A contraction in U.S. Mid-Atlantic factory output deepened in February as manufacturers pulled back in anticipation of an economic downturn, data from a regional Federal Reserve bank showed.
The Philadelphia Fed said on Thursday its business activity index slumped to minus 24.0, its weakest reading since the 2001 recession. That was down from an already weak negative 20.9 in January, and well below the median forecast of minus 11.0 in a Reuters survey of economists.
Readings below zero represent contraction in the region's industrial sector, which many believe could be in recession. National data have been less dire, suggesting some regions are suffering more acutely from the housing slump than others.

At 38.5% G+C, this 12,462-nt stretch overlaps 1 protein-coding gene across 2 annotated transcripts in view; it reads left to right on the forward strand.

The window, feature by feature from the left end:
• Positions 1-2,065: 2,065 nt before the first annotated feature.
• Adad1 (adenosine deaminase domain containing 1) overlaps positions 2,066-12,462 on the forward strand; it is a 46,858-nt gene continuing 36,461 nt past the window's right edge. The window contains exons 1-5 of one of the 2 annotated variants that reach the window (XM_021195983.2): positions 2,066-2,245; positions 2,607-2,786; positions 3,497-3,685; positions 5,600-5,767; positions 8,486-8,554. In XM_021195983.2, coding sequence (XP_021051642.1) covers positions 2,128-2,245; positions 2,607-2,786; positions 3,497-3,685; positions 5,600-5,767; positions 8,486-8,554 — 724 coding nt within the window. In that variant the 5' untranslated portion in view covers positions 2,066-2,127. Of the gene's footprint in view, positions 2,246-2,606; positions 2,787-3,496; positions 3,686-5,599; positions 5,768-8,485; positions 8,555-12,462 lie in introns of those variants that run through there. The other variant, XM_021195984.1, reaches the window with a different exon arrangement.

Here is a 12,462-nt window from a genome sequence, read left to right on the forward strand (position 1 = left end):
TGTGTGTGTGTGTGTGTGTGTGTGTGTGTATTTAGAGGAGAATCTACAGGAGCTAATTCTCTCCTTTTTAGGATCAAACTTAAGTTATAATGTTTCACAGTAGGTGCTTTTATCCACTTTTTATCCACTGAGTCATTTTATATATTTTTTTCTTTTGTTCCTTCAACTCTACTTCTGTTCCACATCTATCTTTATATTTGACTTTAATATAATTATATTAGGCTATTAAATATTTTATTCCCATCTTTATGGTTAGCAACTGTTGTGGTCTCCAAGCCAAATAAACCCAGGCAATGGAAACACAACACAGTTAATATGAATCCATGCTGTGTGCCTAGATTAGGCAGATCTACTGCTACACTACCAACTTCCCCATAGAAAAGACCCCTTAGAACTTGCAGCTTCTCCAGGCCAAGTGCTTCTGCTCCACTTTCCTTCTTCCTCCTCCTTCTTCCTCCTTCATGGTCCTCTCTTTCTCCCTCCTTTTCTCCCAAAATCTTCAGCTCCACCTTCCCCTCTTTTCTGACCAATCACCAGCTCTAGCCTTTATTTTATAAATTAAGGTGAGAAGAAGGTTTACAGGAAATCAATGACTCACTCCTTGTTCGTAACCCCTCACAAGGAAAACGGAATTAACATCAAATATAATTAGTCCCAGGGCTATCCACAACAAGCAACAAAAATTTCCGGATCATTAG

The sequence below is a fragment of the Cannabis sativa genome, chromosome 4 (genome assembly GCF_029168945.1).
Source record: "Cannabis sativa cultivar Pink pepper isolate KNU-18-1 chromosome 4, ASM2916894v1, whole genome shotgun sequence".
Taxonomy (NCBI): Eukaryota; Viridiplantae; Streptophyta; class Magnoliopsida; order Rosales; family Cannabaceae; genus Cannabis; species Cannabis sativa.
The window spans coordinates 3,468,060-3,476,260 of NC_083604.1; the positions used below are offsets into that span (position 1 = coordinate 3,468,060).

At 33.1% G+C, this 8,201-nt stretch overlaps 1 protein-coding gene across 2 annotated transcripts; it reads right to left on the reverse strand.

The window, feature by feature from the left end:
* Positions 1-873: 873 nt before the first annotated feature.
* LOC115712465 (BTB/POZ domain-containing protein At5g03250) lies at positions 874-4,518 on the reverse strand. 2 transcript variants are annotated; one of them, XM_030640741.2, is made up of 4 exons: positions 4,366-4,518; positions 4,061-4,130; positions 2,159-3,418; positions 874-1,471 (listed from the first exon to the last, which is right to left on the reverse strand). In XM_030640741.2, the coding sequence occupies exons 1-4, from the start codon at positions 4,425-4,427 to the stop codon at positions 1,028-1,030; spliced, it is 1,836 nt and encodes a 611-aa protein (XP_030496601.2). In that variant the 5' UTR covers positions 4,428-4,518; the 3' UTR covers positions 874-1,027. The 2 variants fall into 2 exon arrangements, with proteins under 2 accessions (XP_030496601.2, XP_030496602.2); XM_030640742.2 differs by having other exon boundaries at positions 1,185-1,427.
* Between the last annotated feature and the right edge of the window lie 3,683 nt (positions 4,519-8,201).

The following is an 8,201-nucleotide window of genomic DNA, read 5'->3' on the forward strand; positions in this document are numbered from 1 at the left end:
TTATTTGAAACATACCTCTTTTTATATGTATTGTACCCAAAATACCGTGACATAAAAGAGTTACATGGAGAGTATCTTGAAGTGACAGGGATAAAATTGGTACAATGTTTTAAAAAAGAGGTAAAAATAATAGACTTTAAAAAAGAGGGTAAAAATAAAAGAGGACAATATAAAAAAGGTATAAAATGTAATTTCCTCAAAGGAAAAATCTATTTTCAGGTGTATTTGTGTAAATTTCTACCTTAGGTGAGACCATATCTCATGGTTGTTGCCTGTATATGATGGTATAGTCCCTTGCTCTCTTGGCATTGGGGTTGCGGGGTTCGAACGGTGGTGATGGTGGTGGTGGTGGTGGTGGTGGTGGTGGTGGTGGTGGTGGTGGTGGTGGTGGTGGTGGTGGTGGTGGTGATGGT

"This is clearly pointing to an economy that is in recession," said Eric Green, economist at Countrywide Financial in Calabasas, California.
The softness was pervasive, with new orders holding well in negative territory, although employment conditions improved.
The index of new orders was at minus 10.9 after January's minus 15.2, although the component measuring the number of employees rose to 2.5 from minus 1.5.
The six-month business conditions and capital expenditure outlook readings both fell sharply.
The figures reinforced expectations that the Federal Reserve will continue slashing benchmark interest rates despite burgeoning inflation signals. A separate index of U.S. leading indicators shrank for a fourth month.
"Four monthly declines in a row ordinarily is taken as an indicator of a manufacturing recession," said Pierre Ellis, a senior economist at Decision Economics in New York.